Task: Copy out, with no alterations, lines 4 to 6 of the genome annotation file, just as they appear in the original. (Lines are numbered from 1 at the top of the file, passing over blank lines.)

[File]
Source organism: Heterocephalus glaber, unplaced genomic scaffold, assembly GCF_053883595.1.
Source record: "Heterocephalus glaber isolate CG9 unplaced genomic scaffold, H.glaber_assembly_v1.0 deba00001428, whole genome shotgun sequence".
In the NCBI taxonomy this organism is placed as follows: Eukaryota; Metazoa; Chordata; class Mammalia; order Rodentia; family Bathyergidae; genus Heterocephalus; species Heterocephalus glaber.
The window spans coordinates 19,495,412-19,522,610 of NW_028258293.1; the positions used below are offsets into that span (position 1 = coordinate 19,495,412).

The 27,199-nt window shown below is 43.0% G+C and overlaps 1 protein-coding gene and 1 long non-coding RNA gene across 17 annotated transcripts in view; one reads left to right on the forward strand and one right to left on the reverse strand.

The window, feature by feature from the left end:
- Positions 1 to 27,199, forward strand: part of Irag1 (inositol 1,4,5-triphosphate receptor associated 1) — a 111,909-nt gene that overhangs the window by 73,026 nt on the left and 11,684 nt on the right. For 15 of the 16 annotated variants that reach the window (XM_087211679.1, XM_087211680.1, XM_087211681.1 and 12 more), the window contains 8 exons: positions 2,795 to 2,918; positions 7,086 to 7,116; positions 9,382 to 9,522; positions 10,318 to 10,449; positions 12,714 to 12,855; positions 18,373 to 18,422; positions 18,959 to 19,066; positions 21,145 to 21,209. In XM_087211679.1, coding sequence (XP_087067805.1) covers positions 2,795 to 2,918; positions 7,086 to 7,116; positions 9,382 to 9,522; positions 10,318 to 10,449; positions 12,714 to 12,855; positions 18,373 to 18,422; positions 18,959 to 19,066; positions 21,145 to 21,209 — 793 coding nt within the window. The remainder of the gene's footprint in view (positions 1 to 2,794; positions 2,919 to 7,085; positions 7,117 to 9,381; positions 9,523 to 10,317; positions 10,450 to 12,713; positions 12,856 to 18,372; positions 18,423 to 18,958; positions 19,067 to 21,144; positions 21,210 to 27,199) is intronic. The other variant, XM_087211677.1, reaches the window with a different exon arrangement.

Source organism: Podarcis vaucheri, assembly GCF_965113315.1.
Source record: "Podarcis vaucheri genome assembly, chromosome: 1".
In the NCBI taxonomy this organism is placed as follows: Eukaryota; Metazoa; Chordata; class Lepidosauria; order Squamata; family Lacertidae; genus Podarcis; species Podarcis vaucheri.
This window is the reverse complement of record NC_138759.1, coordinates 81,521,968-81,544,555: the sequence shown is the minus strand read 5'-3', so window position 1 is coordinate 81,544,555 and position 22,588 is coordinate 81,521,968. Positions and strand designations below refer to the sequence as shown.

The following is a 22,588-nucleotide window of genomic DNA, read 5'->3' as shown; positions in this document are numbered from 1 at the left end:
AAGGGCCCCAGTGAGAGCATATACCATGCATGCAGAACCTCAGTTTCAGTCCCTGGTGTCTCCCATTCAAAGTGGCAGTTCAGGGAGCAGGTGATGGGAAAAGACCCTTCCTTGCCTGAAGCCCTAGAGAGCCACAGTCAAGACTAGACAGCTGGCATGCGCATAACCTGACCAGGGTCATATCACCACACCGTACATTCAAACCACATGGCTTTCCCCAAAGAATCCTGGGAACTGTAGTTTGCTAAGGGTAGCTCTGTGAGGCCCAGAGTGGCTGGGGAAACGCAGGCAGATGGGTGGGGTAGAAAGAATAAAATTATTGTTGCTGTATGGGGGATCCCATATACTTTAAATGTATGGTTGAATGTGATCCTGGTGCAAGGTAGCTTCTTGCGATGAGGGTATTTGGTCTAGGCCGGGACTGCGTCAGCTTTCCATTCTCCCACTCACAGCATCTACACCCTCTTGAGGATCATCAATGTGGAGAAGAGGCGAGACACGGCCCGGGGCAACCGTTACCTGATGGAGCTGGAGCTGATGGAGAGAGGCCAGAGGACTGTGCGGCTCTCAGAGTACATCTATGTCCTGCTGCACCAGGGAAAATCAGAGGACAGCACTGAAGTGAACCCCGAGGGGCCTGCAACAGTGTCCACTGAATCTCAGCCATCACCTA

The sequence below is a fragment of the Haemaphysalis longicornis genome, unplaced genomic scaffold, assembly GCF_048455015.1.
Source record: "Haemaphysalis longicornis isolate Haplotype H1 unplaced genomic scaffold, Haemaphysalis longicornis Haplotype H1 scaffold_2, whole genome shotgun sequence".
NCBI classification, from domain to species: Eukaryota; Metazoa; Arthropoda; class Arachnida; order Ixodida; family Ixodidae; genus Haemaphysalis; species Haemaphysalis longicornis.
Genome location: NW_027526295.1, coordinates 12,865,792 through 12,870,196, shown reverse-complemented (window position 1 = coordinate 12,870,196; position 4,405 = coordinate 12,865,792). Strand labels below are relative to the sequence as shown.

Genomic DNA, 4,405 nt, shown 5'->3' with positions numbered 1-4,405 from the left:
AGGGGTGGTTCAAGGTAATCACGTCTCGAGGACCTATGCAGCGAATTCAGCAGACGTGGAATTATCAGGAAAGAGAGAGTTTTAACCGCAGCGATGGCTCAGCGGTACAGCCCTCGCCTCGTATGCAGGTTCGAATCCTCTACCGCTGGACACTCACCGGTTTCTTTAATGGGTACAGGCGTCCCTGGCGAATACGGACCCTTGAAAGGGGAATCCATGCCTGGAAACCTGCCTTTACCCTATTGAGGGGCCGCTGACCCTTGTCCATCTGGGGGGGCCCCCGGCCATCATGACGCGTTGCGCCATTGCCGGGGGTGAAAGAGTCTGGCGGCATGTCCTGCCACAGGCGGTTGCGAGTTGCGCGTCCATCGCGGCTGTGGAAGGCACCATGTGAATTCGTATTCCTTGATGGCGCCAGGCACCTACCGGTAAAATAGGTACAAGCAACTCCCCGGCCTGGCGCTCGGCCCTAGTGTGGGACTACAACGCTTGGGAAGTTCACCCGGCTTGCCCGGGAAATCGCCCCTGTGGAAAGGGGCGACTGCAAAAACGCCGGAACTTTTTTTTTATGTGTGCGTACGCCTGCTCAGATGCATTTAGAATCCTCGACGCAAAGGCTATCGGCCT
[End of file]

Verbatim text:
The window spans coordinates 19,495,412-19,522,610 of NW_028258293.1; the positions used below are offsets into that span (position 1 = coordinate 19,495,412).

The 27,199-nt window shown below is 43.0% G+C and overlaps 1 protein-coding gene and 1 long non-coding RNA gene across 17 annotated transcripts in view; one reads left to right on the forward strand and one right to left on the reverse strand.

The window, feature by feature from the left end: